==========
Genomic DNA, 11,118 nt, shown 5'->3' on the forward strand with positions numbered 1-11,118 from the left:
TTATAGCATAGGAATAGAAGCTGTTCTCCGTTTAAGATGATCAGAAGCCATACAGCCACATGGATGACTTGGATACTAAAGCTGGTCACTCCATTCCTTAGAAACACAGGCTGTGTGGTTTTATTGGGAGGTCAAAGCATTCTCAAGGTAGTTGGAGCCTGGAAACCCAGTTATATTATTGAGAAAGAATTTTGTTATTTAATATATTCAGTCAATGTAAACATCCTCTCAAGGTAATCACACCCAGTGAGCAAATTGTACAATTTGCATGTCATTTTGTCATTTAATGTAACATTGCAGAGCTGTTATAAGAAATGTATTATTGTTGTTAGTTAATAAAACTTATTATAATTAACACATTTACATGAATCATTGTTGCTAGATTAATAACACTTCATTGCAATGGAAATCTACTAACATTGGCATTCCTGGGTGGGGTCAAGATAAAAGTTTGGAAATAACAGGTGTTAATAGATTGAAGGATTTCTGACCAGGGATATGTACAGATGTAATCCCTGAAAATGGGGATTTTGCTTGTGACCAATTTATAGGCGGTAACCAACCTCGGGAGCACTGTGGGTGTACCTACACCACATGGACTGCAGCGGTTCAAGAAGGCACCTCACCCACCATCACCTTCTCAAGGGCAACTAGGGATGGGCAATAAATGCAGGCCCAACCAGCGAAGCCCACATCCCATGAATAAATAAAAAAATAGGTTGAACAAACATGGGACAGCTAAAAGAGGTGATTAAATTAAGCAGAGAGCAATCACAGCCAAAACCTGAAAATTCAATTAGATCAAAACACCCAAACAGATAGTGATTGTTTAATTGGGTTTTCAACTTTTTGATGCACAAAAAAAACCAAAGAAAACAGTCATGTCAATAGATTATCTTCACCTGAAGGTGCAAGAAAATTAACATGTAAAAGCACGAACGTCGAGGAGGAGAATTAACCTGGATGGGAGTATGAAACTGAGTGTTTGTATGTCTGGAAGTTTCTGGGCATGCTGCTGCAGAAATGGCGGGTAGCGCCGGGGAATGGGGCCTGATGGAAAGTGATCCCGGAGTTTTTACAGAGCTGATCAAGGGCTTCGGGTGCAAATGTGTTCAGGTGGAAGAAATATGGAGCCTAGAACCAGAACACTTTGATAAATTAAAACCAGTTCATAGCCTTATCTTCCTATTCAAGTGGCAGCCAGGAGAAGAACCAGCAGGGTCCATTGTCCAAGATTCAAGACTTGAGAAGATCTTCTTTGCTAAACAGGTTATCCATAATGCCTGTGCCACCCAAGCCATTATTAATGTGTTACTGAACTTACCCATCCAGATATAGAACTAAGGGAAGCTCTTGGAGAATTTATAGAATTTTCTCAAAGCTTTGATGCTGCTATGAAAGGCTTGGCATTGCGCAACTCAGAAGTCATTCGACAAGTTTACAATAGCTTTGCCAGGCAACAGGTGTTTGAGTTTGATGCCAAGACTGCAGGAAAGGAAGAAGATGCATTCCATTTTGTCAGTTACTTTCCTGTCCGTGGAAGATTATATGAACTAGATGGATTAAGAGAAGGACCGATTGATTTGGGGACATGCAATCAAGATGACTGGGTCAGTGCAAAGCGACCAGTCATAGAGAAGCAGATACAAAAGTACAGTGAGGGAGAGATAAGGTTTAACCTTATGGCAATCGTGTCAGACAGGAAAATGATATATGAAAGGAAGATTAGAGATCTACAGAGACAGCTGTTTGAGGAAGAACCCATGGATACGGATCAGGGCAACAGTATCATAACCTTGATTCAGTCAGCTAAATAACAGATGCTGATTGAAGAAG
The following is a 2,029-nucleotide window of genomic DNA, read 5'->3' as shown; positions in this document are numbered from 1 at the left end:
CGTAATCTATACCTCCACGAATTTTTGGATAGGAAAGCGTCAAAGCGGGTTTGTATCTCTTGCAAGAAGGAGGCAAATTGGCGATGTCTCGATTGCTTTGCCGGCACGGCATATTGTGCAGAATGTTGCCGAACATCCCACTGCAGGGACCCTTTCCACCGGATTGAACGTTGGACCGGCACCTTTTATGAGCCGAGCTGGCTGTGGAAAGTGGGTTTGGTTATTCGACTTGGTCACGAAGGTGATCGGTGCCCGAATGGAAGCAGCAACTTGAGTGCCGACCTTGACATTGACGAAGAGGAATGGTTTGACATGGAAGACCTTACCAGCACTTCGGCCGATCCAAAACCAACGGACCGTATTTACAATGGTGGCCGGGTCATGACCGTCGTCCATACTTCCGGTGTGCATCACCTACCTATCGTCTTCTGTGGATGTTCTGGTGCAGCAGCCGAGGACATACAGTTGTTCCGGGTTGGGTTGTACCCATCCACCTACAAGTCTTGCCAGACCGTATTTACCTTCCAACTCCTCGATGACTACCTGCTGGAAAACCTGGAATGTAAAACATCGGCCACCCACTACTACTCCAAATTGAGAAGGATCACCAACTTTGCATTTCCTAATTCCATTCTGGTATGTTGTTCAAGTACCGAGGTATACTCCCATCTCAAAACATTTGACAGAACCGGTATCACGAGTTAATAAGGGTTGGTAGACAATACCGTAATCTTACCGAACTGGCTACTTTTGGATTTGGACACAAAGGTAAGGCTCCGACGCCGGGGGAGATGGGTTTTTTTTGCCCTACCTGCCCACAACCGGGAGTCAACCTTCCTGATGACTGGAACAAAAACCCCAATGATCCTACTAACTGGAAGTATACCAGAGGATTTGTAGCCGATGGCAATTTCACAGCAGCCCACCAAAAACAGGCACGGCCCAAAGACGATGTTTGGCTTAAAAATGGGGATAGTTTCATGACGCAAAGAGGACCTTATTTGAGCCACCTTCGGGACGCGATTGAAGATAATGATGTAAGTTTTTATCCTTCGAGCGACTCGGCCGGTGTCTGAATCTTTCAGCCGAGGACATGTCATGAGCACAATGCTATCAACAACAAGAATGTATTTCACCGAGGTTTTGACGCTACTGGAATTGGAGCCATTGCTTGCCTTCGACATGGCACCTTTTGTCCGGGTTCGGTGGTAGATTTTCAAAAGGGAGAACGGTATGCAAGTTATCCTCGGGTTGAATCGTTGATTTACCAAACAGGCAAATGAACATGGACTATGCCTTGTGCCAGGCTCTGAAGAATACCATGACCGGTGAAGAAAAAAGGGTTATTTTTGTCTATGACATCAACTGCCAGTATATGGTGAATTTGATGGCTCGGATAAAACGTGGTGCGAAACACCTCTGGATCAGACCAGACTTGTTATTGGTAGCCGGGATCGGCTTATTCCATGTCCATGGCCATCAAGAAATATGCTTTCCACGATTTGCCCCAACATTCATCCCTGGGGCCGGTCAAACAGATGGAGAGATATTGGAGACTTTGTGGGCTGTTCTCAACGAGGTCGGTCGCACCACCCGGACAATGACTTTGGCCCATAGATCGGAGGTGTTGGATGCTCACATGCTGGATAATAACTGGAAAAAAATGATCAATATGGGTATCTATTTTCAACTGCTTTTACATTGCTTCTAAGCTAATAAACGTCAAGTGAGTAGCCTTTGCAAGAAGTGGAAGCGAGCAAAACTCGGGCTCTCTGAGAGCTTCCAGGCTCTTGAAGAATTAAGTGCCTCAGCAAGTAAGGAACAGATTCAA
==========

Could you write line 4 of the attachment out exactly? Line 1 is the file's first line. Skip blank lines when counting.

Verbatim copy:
CGTAATCTATACCTCCACGAATTTTTGGATAGGAAAGCGTCAAAGCGGGTTTGTATCTCTTGCAAGAAGGAGGCAAATTGGCGATGTCTCGATTGCTTTGCCGGCACGGCATATTGTGCAGAATGTTGCCGAACATCCCACTGCAGGGACCCTTTCCACCGGATTGAACGTTGGACCGGCACCTTTTATGAGCCGAGCTGGCTGTGGAAAGTGGGTTTGGTTATTCGACTTGGTCACGAAGGTGATCGGTGCCCGAATGGAAGCAGCAACTTGAGTGCCGACCTTGACATTGACGAAGAGGAATGGTTTGACATGGAAGACCTTACCAGCACTTCGGCCGATCCAAAACCAACGGACCGTATTTACAATGGTGGCCGGGTCATGACCGTCGTCCATACTTCCGGTGTGCATCACCTACCTATCGTCTTCTGTGGATGTTCTGGTGCAGCAGCCGAGGACATACAGTTGTTCCGGGTTGGGTTGTACCCATCCACCTACAAGTCTTGCCAGACCGTATTTACCTTCCAACTCCTCGATGACTACCTGCTGGAAAACCTGGAATGTAAAACATCGGCCACCCACTACTACTCCAAATTGAGAAGGATCACCAACTTTGCATTTCCTAATTCCATTCTGGTATGTTGTTCAAGTACCGAGGTATACTCCCATCTCAAAACATTTGACAGAACCGGTATCACGAGTTAATAAGGGTTGGTAGACAATACCGTAATCTTACCGAACTGGCTACTTTTGGATTTGGACACAAAGGTAAGGCTCCGACGCCGGGGGAGATGGGTTTTTTTTGCCCTACCTGCCCACAACCGGGAGTCAACCTTCCTGATGACTGGAACAAAAACCCCAATGATCCTACTAACTGGAAGTATACCAGAGGATTTGTAGCCGATGGCAATTTCACAGCAGCCCACCAAAAACAGGCACGGCCCAAAGACGATGTTTGGCTTAAAAATGGGGATAGTTTCATGACGCAAAGAGGACCTTATTTGAGCCACCTTCGGGACGCGATTGAAGATAATGATGTAAGTTTTTATCCTTCGAGCGACTCGGCCGGTGTCTGAATCTTTCAGCCGAGGACATGTCATGAGCACAATGCTATCAACAACAAGAATGTATTTCACCGAGGTTTTGACGCTACTGGAATTGGAGCCATTGCTTGCCTTCGACATGGCACCTTTTGTCCGGGTTCGGTGGTAGATTTTCAAAAGGGAGAACGGTATGCAAGTTATCCTCGGGTTGAATCGTTGATTTACCAAACAGGCAAATGAACATGGACTATGCCTTGTGCCAGGCTCTGAAGAATACCATGACCGGTGAAGAAAAAAGGGTTATTTTTGTCTATGACATCAACTGCCAGTATATGGTGAATTTGATGGCTCGGATAAAACGTGGTGCGAAACACCTCTGGATCAGACCAGACTTGTTATTGGTAGCCGGGATCGGCTTATTCCATGTCCATGGCCATCAAGAAATATGCTTTCCACGATTTGCCCCAACATTCATCCCTGGGGCCGGTCAAACAGATGGAGAGATATTGGAGACTTTGTGGGCTGTTCTCAACGAGGTCGGTCGCACCACCCGGACAATGACTTTGGCCCATAGATCGGAGGTGTTGGATGCTCACATGCTGGATAATAACTGGAAAAAAATGATCAATATGGGTATCTATTTTCAACTGCTTTTACATTGCTTCTAAGCTAATAAACGTCAAGTGAGTAGCCTTTGCAAGAAGTGGAAGCGAGCAAAACTCGGGCTCTCTGAGAGCTTCCAGGCTCTTGAAGAATTAAGTGCCTCAGCAAGTAAGGAACAGATTCAA